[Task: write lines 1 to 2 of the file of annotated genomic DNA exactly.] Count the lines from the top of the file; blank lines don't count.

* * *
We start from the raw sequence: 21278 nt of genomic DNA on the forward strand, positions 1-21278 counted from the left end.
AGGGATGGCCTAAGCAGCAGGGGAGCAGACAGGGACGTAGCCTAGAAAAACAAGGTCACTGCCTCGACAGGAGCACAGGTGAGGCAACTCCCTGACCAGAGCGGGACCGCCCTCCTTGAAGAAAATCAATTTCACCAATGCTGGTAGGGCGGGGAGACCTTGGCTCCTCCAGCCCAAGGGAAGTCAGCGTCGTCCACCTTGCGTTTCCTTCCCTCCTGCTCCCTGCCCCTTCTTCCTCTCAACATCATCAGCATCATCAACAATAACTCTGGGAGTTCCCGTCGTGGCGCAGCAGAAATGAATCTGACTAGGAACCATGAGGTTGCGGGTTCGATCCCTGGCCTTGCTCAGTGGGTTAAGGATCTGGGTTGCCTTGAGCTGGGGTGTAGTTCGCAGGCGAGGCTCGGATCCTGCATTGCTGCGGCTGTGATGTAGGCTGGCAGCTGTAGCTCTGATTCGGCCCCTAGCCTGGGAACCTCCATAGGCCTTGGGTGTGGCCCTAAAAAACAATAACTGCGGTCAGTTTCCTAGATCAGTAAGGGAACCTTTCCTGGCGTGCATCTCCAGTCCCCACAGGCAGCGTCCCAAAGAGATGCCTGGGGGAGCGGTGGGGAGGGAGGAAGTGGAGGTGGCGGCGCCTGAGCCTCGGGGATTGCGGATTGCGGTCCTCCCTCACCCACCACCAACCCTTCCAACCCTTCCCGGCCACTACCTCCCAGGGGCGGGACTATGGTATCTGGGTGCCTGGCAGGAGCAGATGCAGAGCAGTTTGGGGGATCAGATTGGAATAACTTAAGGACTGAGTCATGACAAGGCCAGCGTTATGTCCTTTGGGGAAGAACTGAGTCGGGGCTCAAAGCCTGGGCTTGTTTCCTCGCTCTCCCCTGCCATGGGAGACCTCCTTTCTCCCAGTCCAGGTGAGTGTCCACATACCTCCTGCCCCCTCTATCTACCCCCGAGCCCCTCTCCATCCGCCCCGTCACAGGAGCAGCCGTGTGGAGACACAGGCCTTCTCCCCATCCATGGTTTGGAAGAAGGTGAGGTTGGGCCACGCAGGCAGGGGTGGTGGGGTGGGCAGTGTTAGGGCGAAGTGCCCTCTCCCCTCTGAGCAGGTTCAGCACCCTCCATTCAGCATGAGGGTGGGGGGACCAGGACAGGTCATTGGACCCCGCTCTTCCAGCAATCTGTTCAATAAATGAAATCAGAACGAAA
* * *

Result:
We start from the raw sequence: 21278 nt of genomic DNA on the forward strand, positions 1-21278 counted from the left end.
AGGGATGGCCTAAGCAGCAGGGGAGCAGACAGGGACGTAGCCTAGAAAAACAAGGTCACTGCCTCGACAGGAGCACAGGTGAGGCAACTCCCTGACCAGAGCGGGACCGCCCTCCTTGAAGAAAATCAATTTCACCAATGCTGGTAGGGCGGGGAGACCTTGGCTCCTCCAGCCCAAGGGAAGTCAGCGTCGTCCACCTTGCGTTTCCTTCCCTCCTGCTCCCTGCCCCTTCTTCCTCTCAACATCATCAGCATCATCAACAATAACTCTGGGAGTTCCCGTCGTGGCGCAGCAGAAATGAATCTGACTAGGAACCATGAGGTTGCGGGTTCGATCCCTGGCCTTGCTCAGTGGGTTAAGGATCTGGGTTGCCTTGAGCTGGGGTGTAGTTCGCAGGCGAGGCTCGGATCCTGCATTGCTGCGGCTGTGATGTAGGCTGGCAGCTGTAGCTCTGATTCGGCCCCTAGCCTGGGAACCTCCATAGGCCTTGGGTGTGGCCCTAAAAAACAATAACTGCGGTCAGTTTCCTAGATCAGTAAGGGAACCTTTCCTGGCGTGCATCTCCAGTCCCCACAGGCAGCGTCCCAAAGAGATGCCTGGGGGAGCGGTGGGGAGGGAGGAAGTGGAGGTGGCGGCGCCTGAGCCTCGGGGATTGCGGATTGCGGTCCTCCCTCACCCACCACCAACCCTTCCAACCCTTCCCGGCCACTACCTCCCAGGGGCGGGACTATGGTATCTGGGTGCCTGGCAGGAGCAGATGCAGAGCAGTTTGGGGGATCAGATTGGAATAACTTAAGGACTGAGTCATGACAAGGCCAGCGTTATGTCCTTTGGGGAAGAACTGAGTCGGGGCTCAAAGCCTGGGCTTGTTTCCTCGCTCTCCCCTGCCATGGGAGACCTCCTTTCTCCCAGTCCAGGTGAGTGTCCACATACCTCCTGCCCCCTCTATCTACCCCCGAGCCCCTCTCCATCCGCCCCGTCACAGGAGCAGCCGTGTGGAGACACAGGCCTTCTCCCCATCCATGGTTTGGAAGAAGGTGAGGTTGGGCCACGCAGGCAGGGGTGGTGGGGTGGGCAGTGTTAGGGCGAAGTGCCCTCTCCCCTCTGAGCAGGTTCAGCACCCTCCATTCAGCATGAGGGTGGGGGGACCAGGACAGGTCATTGGACCCCGCTCTTCCAGCAATCTGTTCAATAAATGAAATCAGAACGAAA